Apart from NATO’s expansion eastwards, the anti-ballistic missile system has become an issue in terms of security. All this is being developed in Europe under the pretext of addressing the Iranian nuclear threat.
In 2009, current President of the United States Barack Obama said that if Iran’s nuclear threat no longer existed there would be no incentive for establishing the ABM system; this incentive would disappear. However, the agreement with Iran has been signed. And now the lifting of sanctions is being considered, everything is under the IAEA control; first shipments of uranium are already being transported to the Russian territory for processing, but the ABM system is being further developed. Bilateral agreements have been signed with Turkey, Romania, Poland, and Spain. Naval forces that should operate as part of missile defence are deployed in Spain. A positioning area has already been created in Romania, another one will be created in Poland by 2018; a radar is being installed in Turkey.
We strongly objected to developments taking place, say, in Iraq, Libya or some other countries. We said: “Don’t do this, don’t go there, and don’t make mistakes.” Nobody listened to us! On the contrary, they thought we took an anti-Western position, a hostile stance towards the West. And now, when you have hundreds of thousands, already one million of refugees, do you think our position was anti-Western or pro-Western?
Question: As far as I understood, you have summed up the mistakes made by the West with regard to your country. Do you believe that Russia on its part has made any during these 25 years?
Vladimir Putin: Yes, it has. We have failed to assert our national interests, while we should have done that from the outset. Then the whole world could have been more balanced.
Question: What you just said, does that mean that starting from 1990–1991, after the collapse of the Soviet Union, all the years after it, Russia has failed to clearly assert its national interests?
Vladimir Putin: Absolutely.
Question: We know that you have special attitude towards Germany. Ten years ago in an interview given to us on the occasion of the 60th anniversary of the end of World War II you said: “Russia and Germany have never been so close to each other as they are now.”
What do you believe has been left of that closeness to this day?
Vladimir Putin: Our relations are based, most importantly, on mutual attraction of our peoples.
Question: So nothing has changed in this respect?
Vladimir Putin: I think, no. Despite all the attempts (you and your colleagues have been making) to upset our relations using mass media and anti-Russia rhetoric, I believe that you have failed to do this to the extent that you wanted to. Of course, I do not mean you personally. I refer to the media in general, including German ones. In Germany, the media are under a strong foreign influence, first and foremost from the other side of the Atlantic.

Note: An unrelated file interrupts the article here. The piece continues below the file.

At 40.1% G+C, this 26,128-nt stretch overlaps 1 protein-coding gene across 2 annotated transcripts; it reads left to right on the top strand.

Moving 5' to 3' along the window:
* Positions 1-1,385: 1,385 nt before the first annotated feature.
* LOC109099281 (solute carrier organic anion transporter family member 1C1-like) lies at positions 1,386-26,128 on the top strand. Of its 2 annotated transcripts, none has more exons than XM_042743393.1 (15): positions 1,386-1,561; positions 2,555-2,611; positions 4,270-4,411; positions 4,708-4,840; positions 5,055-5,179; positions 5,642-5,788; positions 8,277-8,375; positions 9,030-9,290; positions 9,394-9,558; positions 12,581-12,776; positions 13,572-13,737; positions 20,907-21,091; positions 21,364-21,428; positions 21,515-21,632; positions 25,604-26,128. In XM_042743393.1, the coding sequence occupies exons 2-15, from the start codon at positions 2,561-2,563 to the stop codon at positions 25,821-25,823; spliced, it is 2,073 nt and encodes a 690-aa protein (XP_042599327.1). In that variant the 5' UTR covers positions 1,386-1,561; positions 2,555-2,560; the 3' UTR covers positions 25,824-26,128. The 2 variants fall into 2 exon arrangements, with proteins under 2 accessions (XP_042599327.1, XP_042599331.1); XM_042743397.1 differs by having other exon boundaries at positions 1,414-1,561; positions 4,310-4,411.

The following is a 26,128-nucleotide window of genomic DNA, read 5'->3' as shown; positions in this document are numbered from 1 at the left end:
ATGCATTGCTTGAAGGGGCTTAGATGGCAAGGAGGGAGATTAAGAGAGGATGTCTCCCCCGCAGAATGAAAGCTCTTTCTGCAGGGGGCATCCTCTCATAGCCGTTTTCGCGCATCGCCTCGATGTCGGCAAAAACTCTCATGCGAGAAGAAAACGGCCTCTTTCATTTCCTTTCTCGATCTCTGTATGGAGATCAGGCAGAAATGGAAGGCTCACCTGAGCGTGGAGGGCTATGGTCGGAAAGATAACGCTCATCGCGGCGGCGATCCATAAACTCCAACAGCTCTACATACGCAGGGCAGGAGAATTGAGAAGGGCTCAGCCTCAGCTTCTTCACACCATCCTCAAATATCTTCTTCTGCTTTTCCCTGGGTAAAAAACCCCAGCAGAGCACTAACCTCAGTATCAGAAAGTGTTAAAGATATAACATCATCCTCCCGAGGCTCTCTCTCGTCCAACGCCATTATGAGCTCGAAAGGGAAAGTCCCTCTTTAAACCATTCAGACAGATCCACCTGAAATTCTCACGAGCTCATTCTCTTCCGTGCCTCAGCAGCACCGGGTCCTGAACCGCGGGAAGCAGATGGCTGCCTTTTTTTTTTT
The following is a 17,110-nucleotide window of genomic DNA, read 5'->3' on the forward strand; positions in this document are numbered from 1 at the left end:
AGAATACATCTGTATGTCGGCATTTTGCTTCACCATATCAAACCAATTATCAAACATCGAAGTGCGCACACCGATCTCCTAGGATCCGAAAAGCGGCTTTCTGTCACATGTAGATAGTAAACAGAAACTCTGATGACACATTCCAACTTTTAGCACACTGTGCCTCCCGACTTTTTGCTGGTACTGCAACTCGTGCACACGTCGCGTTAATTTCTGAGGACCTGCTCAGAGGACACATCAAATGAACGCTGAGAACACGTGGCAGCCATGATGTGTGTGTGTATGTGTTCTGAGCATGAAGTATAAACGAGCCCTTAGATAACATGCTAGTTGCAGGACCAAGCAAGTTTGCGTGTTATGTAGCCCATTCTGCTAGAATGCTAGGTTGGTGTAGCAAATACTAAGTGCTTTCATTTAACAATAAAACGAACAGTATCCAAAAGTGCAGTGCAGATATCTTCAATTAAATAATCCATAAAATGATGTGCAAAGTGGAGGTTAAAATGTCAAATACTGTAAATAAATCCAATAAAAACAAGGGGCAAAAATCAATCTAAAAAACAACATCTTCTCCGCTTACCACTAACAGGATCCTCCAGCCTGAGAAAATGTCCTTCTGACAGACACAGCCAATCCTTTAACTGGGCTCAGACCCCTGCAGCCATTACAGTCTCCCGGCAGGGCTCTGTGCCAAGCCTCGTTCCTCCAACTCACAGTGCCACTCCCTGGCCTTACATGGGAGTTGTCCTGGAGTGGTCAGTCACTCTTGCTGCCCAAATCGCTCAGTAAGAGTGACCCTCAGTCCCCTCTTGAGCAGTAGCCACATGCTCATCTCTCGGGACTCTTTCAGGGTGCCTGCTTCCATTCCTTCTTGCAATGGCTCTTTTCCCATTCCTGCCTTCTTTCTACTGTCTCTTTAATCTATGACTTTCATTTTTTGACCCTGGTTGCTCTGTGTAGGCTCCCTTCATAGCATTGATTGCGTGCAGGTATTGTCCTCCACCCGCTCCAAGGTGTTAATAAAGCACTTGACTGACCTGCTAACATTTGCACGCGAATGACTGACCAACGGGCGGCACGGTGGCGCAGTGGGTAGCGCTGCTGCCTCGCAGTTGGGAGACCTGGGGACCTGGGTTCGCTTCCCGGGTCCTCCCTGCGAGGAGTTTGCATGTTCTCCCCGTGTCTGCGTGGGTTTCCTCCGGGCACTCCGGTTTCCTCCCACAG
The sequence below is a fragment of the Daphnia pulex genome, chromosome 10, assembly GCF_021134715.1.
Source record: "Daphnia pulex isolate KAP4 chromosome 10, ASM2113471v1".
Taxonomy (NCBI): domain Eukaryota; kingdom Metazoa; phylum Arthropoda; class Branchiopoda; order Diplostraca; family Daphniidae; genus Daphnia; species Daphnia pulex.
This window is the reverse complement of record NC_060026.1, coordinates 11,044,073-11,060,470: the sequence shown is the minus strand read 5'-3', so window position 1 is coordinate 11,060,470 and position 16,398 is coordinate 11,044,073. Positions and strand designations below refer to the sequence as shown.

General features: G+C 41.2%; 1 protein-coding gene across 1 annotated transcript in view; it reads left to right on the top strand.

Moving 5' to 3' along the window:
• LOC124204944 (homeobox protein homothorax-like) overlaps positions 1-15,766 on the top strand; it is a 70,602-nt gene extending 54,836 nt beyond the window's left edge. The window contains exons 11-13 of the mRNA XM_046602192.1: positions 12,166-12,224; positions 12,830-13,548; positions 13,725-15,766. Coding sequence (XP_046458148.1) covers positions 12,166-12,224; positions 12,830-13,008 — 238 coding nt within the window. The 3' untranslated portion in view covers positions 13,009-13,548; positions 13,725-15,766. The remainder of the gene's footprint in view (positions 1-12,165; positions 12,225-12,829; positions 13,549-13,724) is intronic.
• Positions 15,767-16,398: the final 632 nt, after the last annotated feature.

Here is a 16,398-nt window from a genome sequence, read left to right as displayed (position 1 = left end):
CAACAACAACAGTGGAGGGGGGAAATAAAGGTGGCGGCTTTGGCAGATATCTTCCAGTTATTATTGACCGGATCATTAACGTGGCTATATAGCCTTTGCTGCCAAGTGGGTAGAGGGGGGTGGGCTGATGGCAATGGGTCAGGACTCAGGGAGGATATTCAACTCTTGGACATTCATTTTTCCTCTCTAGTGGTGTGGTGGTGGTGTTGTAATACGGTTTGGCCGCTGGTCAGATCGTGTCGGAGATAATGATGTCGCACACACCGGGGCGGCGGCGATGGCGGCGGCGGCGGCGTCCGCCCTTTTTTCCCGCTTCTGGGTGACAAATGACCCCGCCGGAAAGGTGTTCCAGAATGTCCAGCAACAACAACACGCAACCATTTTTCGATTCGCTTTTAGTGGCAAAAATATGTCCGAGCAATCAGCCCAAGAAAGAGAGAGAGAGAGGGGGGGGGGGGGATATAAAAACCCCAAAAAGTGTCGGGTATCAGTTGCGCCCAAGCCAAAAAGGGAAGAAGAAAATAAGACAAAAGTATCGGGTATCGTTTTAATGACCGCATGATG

You have said that I have summed up everything that we see as the mistakes made by the West. That was far from everything, I have named but a few most important points. After the Soviet Union collapsed, equally adverse processes emerged inside Russia itself. Those included a drop in industrial production, the collapse of social system, separatism, and the most evident onslaught of international terrorism.
Certainly, we are responsible, there is no one but us to blame. At the same time, for us it was an obvious fact that the international terrorism was also used as a means of fighting against Russia, while everyone either turned a blind eye on that or provided support to terrorists (I refer to political, information, financial or in some cases even armed support to the actors fighting against the Russian state). Certainly, at that moment we realised that discussions and geopolitical interests are completely different things.
As for the Russian-German relations, indeed, they reached an excellent level in 2005, and would have developed successfully further. The trade turnover between our two countries grew to over $80 billion.
In Germany, a huge number of jobs were created thanks to Russian-German cooperation. We tried to prevent negative developments in the Middle East, particularly in Iraq, together.
We made major steps in furthering our energy cooperation. A lot of German entrepreneurs opened businesses in Russia, and thousands of enterprises were established. Exchanges between our citizens expanded, and humanitarian contacts developed. The Petersburg Dialogue public forum was also established at that time.
As I have said, our trade turnover used to reach $83–85 billion, and in the first months of 2015 it fell by half. I believe as of the end of the year it will stand at about $40 billion, at 50 percent of what it was. Nevertheless, we maintain relations, and the Federal Chancellor and I meet regularly at various events. I think, I met her seven times, and had 20 telephone conversations with her in 2015. We still hold reciprocal Years of the Russian Language and Literature in Germany and Years of the German Language and Literature in Russia. This year is to be the year of youth exchanges. So the relations are still developing, thank God, and I hope they will develop further. We will overcome the difficulties we are facing today.